Namibia’s tighter visa rules would hamper tourism marketing efforts

By our African Marketing Confederation News Team | 2024

Tighter entry rules for visitors from 31 countries will harm travel industry’s ability to sell the country to international travellers – warning. 

Marketers of Namibian tourism products have expressed concern that a proposed new visa scheme could severely hamper the local tourism industry and restrict their ability to sell the country to international travellers. 

Photo by Roger Brown from Pexels 

They believe it is a backward step for tourism and economic growth at a time when many other African destinations are easing their visa requirements for foreign tourists. They also say the move would be counter to the clear benefits that countries like Zambia and Rwanda have enjoyed from visa liberalisation policies. 


In a recent public statement, the SADC Business Council Tourism Alliance warns that the policy shift appears to contradict the Namibia Airports Company’s new air-access strategy, ‘Air Connect Namibia’, aimed at increasing international flights and connectivity. 


SADC is the Southern African Development Community. Its 16 member states include Angola, Botswana, Eswatini, Lesotho, Madagascar, Malawi, Mauritius, Mozambique, Namibia and South Africa. 


“Evidence from across Africa, including success stories from Rwanda and Zambia, demonstrates that visa liberalisation significantly boosts tourism, foreign investment and overall economic growth,” the alliance says in its statement. 


“A more open visa policy attracts a diverse range of visitors, including business travellers, investors and tourists who contribute to the economy through spending, job creation, and tax revenue.” 


Will hinder many forms of travel 


According to Natalia Rosa, Project Lead for the alliance, a restrictive visa regime can negatively impact the entire tourism value chain. It hinders not only leisure travel, but also business travel, conferences, events, education, and trade. 


“Aligning visa policies with the air-access strategy is essential to maximise the benefits of increased flight options and attract a larger influx of travellers. Namibia could look to successful examples like Rwanda, which has seen significant growth in its MICE (Meetings, Incentives, Conferences and Exhibitions) tourism sector due to visa liberalisation and investment in infrastructure,” she says. 


Namibia’s proposed new visa policy comes at a time when the SADC is preparing to pilot its Univisa, which will allow foreign tourists to move easily between member states, especially within the trans-frontier conservation areas, known as TFCAs. 


A snap survey by the Economic Policy Research Association, an independent think tank in Namibia, found that 87% of respondents believed visa restrictions will harm Namibia’s economy. 


According to the industry website Travel Agent Central, no official start date has been announced yet for the new restrictions. Nationals from the 31 countries will need to fill out an online visa application prior to travel, or be issued a visa upon arrival in Namibia at an applicable fee. 

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    Dr Kin Kariisa

    Group CEO - Next Media

    Dr. Kin Kariisa is an extraordinary force at the helm of Next Media Services, a conglomerate encompassing NBS TV, Nile Post, Sanyuka TV, Next Radio, Salam TV, Next Communication, Next Productions, and an array of other influential enterprises. His dynamic role as Chief Executive Officer exemplifies his unwavering commitment to shaping media, business, and community landscapes.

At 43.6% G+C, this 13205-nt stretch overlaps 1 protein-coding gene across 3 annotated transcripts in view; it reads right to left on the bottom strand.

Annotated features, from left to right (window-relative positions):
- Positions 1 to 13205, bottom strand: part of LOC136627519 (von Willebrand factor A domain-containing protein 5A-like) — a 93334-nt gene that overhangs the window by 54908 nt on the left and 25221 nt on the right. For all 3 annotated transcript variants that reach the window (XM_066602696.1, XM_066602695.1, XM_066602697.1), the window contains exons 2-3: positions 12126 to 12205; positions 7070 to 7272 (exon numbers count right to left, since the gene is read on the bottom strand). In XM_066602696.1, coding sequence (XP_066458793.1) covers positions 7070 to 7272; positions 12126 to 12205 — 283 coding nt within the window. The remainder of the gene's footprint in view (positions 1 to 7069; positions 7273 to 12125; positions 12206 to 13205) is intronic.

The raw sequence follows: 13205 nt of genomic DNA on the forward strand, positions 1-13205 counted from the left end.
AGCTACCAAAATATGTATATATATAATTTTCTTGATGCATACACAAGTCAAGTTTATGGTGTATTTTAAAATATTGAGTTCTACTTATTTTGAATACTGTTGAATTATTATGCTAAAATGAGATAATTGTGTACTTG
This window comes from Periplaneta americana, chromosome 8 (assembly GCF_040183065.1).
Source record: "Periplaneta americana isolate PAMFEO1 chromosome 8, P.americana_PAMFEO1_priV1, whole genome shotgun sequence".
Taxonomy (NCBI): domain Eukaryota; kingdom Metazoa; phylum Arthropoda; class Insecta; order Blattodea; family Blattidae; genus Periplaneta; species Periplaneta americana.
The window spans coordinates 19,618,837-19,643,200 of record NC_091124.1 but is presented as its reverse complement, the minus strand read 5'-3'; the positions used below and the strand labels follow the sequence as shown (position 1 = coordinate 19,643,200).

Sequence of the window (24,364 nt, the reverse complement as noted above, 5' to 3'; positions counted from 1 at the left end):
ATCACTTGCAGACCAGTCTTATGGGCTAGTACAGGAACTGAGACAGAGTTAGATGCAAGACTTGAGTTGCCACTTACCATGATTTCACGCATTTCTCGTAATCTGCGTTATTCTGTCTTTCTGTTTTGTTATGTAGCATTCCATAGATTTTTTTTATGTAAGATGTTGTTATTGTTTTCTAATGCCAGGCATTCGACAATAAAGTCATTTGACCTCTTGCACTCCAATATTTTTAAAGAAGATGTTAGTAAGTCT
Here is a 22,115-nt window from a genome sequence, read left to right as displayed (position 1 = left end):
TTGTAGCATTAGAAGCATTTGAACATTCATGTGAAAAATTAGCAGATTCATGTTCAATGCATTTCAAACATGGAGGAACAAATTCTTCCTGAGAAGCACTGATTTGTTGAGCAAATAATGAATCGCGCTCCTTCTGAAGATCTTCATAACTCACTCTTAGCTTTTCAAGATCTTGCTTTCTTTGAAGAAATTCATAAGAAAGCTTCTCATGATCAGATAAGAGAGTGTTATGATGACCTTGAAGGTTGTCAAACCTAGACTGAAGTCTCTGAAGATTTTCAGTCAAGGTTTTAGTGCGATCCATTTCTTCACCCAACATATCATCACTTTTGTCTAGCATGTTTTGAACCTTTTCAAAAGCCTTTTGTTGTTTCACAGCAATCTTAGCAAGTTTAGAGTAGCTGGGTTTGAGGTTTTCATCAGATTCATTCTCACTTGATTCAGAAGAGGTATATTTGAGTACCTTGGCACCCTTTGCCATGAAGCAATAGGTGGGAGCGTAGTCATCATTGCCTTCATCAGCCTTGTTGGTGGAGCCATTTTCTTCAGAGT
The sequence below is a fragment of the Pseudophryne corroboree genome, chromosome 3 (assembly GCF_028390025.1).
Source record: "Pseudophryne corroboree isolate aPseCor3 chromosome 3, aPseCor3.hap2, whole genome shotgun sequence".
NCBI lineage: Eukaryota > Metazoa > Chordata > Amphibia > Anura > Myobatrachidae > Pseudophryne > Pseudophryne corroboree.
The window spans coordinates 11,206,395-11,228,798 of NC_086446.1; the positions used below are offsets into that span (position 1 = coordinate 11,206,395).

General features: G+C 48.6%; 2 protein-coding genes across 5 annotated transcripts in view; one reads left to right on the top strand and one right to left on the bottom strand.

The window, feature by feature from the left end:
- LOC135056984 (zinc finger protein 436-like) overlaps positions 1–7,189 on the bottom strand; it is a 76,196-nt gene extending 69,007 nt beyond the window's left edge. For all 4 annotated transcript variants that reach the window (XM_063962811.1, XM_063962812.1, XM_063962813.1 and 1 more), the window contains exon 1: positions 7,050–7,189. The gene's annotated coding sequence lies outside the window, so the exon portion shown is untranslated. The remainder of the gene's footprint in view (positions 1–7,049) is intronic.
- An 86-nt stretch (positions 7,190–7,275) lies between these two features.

With an esteemed academic journey, Dr. Kariisa’s accolades include an Honorary PhD in exemplary community service from the United Graduate College inTexas, an MBA from United States International University in Nairobi, Kenya, a Master’s degree in Computer Engineering from Huazong University in China, and a Bachelor’s degree in Statistics from Makerere University.
    Dr. Kariisa pursued PhD research in Computer Security and Identity Management at Security of Systems Group, Radboud University in Nijmegen, Netherlands. As a dynamic educator, he has shared his expertise as a lecturer of e-Government and Information Security at both Makerere University and Radboud University.

    Dr Kin did his PhD research in Computer Security and Identity Management at Security of Systems Group, Radbond University in Nigmegen, Netherlands. He previously served as a lecturer of e-Government and Information Security at Makerere University in Kampala, Uganda and Radbond University in Netherlands.

    Dr Kin did his postgraduate courses in Strategic Business Management, Strategic Leadership Communication and Strategies for Leading Successful Change Initiatives at Harvard University, Boston USA.

    • Other current and previous roles played by Dr Kin Kariisa:
    • Lecturer of e-Government and Information Security to graduate students at Makerere University, Kampala and Radbond University in the Netherlands
    • Director of Eco Bank Uganda Limited, one of the largest banks in Africa
    • Chairman of the National Association of Broadcasters, an umbrella industry association for all Television, Radio and online broadcasters in Uganda.
    • Chairman of Board of Directors of Nile Hotel International, that owns the leading hotel in Uganda, Kampala Serena Hotel.
    • Chairman of Board of Directors of Soliton Telmec Uganda, the leading telecom company in Optic fibre business managing over 80% of optic fibre in Uganda.